Miss Information

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Miss Information is off this week. She’ll be back next week with an all-new column. Meanwhile, check out this "Best Of" edition and visit her all new MySpace page for photos, blogs about high school angst, and more.

Dear Miss Information,
     When I’m with a woman, I work hard to make sure I’m on top of my game. I always give her ample time to orgasm. If she doesn’t climax, I feel guilty. Can you give me a length of time (no foreplay, coitus only) after which it’s appropriate to give up, so when she doesn’t come I can still keep my ego intact? — Time Bandit


Dear Time Bandit,
     It’s great that you want to thrill the women you bed, but maybe you’re being a bit too Type A about it. Your use of the phrase "on top of my game" in a sexual context reminds me of the guy who shows up for office ping-pong in a sweatband, Oakleys and holding a monogrammed paddle. Kinsey says three-quarters of adult males blow their load in less than two minutes, but that was 1948. Recent surveys report it’s now closer to ten. I bet you’re feeling better already, aren’t you?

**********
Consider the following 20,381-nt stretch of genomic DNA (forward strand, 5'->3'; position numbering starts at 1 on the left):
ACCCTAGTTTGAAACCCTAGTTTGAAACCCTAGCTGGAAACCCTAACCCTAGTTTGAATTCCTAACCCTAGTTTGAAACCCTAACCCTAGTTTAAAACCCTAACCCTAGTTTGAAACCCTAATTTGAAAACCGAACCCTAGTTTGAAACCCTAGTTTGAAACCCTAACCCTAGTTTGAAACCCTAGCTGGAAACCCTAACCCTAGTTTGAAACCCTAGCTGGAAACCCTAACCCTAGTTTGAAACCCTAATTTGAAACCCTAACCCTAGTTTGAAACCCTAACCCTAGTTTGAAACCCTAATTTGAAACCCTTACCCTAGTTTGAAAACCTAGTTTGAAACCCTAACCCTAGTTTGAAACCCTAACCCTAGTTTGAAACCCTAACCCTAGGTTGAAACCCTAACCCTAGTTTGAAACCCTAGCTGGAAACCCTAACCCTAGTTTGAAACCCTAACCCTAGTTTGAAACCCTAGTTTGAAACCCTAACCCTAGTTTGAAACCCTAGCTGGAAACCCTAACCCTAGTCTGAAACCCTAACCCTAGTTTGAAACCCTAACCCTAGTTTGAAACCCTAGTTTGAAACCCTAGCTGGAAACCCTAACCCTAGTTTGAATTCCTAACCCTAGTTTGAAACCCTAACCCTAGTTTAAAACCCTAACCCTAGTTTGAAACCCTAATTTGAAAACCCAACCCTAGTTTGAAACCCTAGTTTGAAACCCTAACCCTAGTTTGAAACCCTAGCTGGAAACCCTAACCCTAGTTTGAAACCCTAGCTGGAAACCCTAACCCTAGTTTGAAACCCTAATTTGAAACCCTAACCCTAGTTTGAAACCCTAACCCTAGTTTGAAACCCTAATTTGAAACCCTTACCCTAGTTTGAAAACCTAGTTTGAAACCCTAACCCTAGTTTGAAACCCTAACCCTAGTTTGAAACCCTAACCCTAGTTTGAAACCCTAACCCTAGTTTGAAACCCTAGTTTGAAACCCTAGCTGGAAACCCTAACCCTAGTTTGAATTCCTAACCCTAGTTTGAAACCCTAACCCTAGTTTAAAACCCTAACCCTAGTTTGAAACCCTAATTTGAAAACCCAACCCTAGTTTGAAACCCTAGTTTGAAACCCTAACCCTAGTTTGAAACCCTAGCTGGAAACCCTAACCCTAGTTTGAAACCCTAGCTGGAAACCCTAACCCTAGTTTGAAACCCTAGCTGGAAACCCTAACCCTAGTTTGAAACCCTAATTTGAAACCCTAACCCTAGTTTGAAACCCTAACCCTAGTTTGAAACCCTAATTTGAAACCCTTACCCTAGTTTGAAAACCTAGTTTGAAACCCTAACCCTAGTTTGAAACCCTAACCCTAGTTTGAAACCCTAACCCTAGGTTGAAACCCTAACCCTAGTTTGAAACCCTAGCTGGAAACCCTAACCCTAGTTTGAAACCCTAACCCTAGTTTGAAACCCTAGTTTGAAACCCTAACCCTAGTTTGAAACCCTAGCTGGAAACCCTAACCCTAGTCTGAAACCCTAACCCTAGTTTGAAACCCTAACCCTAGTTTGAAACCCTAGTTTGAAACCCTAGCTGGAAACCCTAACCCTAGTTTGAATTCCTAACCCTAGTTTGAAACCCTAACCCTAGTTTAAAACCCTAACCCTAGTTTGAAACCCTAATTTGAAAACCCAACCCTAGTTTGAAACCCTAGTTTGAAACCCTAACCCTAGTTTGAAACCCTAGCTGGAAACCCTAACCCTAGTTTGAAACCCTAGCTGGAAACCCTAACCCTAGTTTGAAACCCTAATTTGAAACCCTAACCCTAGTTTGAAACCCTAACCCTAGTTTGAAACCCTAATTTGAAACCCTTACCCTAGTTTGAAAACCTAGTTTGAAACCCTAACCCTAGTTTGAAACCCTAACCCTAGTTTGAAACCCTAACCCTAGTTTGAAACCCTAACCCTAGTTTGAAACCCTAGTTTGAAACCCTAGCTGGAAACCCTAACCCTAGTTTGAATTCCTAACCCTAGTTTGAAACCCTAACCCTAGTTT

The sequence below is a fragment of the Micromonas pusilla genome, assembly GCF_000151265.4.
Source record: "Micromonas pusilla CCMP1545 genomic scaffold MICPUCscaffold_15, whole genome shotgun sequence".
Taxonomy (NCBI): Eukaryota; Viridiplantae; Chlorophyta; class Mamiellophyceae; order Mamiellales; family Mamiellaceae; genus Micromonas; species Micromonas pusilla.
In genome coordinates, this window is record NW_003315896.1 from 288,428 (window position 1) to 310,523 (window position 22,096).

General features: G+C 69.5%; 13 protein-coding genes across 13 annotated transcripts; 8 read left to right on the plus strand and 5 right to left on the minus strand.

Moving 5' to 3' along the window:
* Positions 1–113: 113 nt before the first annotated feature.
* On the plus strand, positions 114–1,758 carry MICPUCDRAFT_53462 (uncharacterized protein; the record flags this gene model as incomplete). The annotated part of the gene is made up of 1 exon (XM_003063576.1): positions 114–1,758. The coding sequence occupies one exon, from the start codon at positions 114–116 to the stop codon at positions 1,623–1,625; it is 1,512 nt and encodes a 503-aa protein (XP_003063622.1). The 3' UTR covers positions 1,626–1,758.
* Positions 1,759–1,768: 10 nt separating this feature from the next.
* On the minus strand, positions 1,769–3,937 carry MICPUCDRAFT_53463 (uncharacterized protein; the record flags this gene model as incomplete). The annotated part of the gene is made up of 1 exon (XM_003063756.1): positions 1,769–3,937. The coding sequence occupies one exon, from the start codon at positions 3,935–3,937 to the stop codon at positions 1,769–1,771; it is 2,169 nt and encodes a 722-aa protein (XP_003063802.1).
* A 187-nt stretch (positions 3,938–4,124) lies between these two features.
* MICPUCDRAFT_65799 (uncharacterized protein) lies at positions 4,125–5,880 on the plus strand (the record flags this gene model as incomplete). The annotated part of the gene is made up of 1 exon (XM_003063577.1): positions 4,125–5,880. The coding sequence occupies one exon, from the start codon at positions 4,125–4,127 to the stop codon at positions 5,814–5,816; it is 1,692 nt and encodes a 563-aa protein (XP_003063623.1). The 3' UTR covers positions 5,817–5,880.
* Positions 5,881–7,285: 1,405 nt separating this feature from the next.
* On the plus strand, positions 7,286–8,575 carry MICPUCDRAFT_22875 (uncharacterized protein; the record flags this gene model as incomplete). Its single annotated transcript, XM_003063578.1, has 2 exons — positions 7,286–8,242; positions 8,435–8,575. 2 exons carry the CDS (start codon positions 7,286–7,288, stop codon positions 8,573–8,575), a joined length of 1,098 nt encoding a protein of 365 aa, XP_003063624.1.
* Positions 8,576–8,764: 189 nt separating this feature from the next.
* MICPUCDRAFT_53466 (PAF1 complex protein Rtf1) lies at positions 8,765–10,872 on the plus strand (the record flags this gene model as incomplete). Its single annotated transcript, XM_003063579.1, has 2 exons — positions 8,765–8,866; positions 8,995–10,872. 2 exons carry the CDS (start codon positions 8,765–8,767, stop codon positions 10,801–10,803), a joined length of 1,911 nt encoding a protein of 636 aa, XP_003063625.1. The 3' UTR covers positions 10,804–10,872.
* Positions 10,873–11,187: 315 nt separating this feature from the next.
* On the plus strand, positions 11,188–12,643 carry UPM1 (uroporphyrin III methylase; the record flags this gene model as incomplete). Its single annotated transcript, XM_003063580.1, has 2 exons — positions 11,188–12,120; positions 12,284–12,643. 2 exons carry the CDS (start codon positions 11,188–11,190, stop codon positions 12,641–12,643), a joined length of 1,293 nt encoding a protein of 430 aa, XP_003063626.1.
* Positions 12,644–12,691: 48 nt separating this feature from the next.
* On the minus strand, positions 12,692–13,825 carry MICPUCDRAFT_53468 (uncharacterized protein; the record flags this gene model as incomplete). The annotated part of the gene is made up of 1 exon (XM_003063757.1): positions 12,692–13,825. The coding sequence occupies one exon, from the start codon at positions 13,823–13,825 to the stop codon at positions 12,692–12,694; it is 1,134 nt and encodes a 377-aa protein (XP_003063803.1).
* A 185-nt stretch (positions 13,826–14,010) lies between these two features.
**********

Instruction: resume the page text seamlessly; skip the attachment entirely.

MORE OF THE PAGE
More good news: Just because someone doesn’t orgasm doesn’t mean they weren’t enjoying the sex. Some of my fondest sexual memories are of quickies that involved no orgasm on my part at all. It was the vibe, the setting, the being fucked against the doorframe by my high school boyfriend as my parents slept upstairs. Good times.
     If I were you, I’d work on conjuring up the nerve to solicit feedback from my partners during sex. The way you’re going about it now is like taking a cross-country trip without a map. You know better than to whine "Are we there yet?" with your face between her legs, but otherwise you have no idea what’s going on. That’s understandable. The female orgasm is complex. Personally, I need three distinct types of stimulation happening simultaneously to push me over the brink, but no guy is going to be able to guess the precise combo on the first try. It’s much easier if I tell him.
     Some girls are shy about giving explicit verbal instructions (not me, I’m a fricking drill sergeant), so keep your eyes and ears peeled for other kinds of clues, like stiffened limbs and rapid breaths.